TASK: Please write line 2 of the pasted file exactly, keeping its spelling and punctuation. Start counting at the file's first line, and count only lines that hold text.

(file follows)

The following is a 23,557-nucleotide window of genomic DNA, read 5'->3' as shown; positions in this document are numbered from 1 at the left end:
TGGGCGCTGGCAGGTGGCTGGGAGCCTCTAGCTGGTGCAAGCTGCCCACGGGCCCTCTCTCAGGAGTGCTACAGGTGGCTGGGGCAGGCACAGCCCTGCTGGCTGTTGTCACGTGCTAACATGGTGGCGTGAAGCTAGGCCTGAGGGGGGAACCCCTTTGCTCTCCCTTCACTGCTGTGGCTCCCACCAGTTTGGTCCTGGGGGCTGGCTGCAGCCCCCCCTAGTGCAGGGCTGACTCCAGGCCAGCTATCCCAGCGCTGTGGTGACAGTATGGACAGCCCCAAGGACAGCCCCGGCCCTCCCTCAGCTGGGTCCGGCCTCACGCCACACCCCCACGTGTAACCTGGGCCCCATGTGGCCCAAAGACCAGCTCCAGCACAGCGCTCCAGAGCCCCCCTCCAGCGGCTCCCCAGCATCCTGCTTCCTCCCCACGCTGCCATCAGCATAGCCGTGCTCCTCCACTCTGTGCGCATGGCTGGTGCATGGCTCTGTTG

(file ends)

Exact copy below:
TGGGCGCTGGCAGGTGGCTGGGAGCCTCTAGCTGGTGCAAGCTGCCCACGGGCCCTCTCTCAGGAGTGCTACAGGTGGCTGGGGCAGGCACAGCCCTGCTGGCTGTTGTCACGTGCTAACATGGTGGCGTGAAGCTAGGCCTGAGGGGGGAACCCCTTTGCTCTCCCTTCACTGCTGTGGCTCCCACCAGTTTGGTCCTGGGGGCTGGCTGCAGCCCCCCCTAGTGCAGGGCTGACTCCAGGCCAGCTATCCCAGCGCTGTGGTGACAGTATGGACAGCCCCAAGGACAGCCCCGGCCCTCCCTCAGCTGGGTCCGGCCTCACGCCACACCCCCACGTGTAACCTGGGCCCCATGTGGCCCAAAGACCAGCTCCAGCACAGCGCTCCAGAGCCCCCCTCCAGCGGCTCCCCAGCATCCTGCTTCCTCCCCACGCTGCCATCAGCATAGCCGTGCTCCTCCACTCTGTGCGCATGGCTGGTGCATGGCTCTGTTG